June 5, 2014

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By Heather Stewart

June 5, 2014

 Elkington says the system contains more than 100 million unique North American profiles—more than half of the U.S. adult population and about 70 percent of the buyers in the United States. “We have billions and billions of sales interactions with those 100 million profiles,” he adds.

In addition to the buyer profiles, the platform incorporates data like weather patterns, stock market performance, the success or failure of local sports teams, and the consumer price index. The algorithms crunch hundreds of external data points to pinpoint the best sales lead at that exact moment.

Poor weather means more people are likely to be at their desks.  A winning sports team means the local population is likely experiencing a wave of euphoria. “What’s happening locally around them, and even nationally, alters the way they behave,” says Elkington. “All of these things affect you and I as humans on how we purchase and what we want to purchase.”

The algorithms also analyze sales prospects for personality characteristics. “It turns into this sophisticated dating game, so we’re making sure the right prospects are talking to the right sales reps; and even those sales reps are saying the right things for this personality.”

He adds, “It sounds like it could be manipulative, but it’s nothing but the opposite. If somebody is not interested, it completely disqualifies them. So you’re saving the sales rep’s time and that prospect’s time.”

In addition to a sophisticated communications system, InsideSales.com incorporates a gamification system to motivate sales reps—the specific metrics and awards are tailored to the personality of each rep.

The company has filed for 18 patents, eight of which have already been approved. Elkington says the company is filing up to three patents every quarter. “The stuff we’re doing is unlike anyone else in the market.”

And the proof is in the pudding for InsideSale’s clients. One Fortune 500 company increased its topline revenue production by 30 percent within a 90-day trial period. “We’ll see mid-market, small business improvements anywhere from 50 to more than 100 percent,” says Elkington.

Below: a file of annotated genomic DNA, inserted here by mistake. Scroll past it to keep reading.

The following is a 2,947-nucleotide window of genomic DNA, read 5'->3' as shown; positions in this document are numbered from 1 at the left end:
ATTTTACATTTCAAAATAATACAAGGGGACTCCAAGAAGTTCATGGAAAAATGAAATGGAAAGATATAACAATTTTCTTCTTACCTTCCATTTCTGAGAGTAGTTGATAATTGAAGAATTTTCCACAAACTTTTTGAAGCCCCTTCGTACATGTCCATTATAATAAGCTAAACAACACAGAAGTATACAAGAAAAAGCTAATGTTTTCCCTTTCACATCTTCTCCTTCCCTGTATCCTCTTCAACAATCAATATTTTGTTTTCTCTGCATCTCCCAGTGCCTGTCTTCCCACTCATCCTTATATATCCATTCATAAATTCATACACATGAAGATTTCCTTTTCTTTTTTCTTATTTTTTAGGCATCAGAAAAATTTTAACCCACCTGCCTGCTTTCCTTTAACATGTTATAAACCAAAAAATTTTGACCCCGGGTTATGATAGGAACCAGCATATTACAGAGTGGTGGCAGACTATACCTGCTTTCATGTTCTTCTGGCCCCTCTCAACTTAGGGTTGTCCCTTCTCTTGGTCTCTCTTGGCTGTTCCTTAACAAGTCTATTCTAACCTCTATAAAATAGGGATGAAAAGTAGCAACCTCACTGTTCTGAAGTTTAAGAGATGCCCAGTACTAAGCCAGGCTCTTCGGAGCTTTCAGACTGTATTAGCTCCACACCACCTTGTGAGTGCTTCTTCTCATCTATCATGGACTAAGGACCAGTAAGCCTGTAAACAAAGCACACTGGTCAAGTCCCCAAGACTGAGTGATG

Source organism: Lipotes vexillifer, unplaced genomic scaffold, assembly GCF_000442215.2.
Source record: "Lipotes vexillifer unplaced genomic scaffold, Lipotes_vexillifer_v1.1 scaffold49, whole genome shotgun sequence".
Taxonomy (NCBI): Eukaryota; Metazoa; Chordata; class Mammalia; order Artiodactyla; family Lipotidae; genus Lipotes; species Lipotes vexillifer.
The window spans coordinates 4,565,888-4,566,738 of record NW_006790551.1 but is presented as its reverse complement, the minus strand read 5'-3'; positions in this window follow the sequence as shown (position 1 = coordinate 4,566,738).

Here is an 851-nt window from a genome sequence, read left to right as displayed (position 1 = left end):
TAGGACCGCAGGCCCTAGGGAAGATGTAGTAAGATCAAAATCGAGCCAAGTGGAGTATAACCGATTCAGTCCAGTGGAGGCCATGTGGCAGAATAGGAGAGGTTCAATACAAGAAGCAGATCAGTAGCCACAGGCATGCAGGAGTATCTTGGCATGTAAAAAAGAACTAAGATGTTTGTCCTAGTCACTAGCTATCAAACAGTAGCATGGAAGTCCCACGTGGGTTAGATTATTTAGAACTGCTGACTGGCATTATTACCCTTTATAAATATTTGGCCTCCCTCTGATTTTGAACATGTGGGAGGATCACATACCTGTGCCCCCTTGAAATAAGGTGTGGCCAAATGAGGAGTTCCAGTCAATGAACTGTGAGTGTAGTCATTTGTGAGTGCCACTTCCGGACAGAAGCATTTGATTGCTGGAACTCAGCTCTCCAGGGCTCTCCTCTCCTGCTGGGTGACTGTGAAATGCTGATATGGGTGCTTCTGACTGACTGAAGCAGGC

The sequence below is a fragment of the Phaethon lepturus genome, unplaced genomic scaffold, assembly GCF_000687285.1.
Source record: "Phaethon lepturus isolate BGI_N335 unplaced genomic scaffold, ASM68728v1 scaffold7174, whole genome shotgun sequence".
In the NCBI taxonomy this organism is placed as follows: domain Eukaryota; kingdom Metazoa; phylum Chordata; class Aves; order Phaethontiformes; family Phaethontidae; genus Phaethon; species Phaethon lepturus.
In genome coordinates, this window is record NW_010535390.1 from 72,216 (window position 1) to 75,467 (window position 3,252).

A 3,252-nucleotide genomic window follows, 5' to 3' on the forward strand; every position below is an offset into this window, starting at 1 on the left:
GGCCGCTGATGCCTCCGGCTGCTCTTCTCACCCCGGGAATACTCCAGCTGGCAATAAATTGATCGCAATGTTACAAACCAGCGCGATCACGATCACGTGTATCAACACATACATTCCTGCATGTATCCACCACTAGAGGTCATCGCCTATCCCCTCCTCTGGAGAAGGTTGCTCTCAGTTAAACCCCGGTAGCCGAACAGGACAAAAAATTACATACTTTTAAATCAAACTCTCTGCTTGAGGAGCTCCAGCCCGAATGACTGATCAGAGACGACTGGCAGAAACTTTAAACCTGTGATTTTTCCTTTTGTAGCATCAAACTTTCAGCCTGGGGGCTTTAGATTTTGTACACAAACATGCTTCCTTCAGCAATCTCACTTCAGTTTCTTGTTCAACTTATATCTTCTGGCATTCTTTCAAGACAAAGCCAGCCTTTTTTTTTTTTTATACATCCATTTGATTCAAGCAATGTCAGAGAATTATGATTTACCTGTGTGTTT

TRAJECTORY: InsideSales is growing at an astounding rate. One year ago, it had 140 employees. Now it has more than 400 and is hiring 20 to 50 people each month. Elkington anticipates the company will have up to 700 employees by the end of this year. “I’m hiring every qualified person I can find as fast as I can.”

The company’s revenue grew 100 percent year over year and, in fact, it has experienced more than 100 percent growth over the past three years. It currently has more than 1,000 clients and is adding up to 100 more every month.

“Demand is not my problem,” says Elkington. “My challenge is operationally keeping up in a responsible way with that demand.” He says the market is “crazy large,” which “creates opportunities for a multi-billion-dollar, very large company.”

In fact, InsideSales was recently valued at $1 billion when it scored $100 million in funding. The deal was led by Polaris Partners, followed by Kleiner Perkins Caufield & Byers.

In the future, InsideSales may apply its artificial intelligence to other fields, but for now, Elkington wants to stay focused. “There’s so much opportunity in the short term that we want to stay focused and not get distracted with things too far outside the low hanging fruit—and there’s truly very low-hanging fruit right now.”

Blue Lemon

INCEPTION: Blue Lemon is the creation of owners Aaron and Lychelle Day, who opened the first location in Highland in 2009. The restaurant is a fast-casual eatery that caters to families and business people in an airy, modern setting. Its menu encompasses soups, sandwiches, salads, pastas and entrees. 

The Days were not experienced restaurateurs—they just wanted to create a good place to eat that was close to their home in Alpine. “We were tired of driving all the way downtown to find something good to eat,” says Lychelle. “It was something that we wanted to do for ourselves and our family.”

Blue Lemon was an immediate hit. “We were still getting our legs underneath us, yet word spread very quickly,” says Aaron.

In fact, not too long after its opening, the couple was approached by the developer of City Creek and invited to open a second location in the downtown development. The City Creek location launched in May 2010, almost two calendar years before the mall itself opened.

At its opening—and especially in the weeks and months after the opening of City Creek—people stood in long lines for a chance to eat at Blue Lemon. And Lychelle says, “We haven’t really stopped with the lines out the door.”

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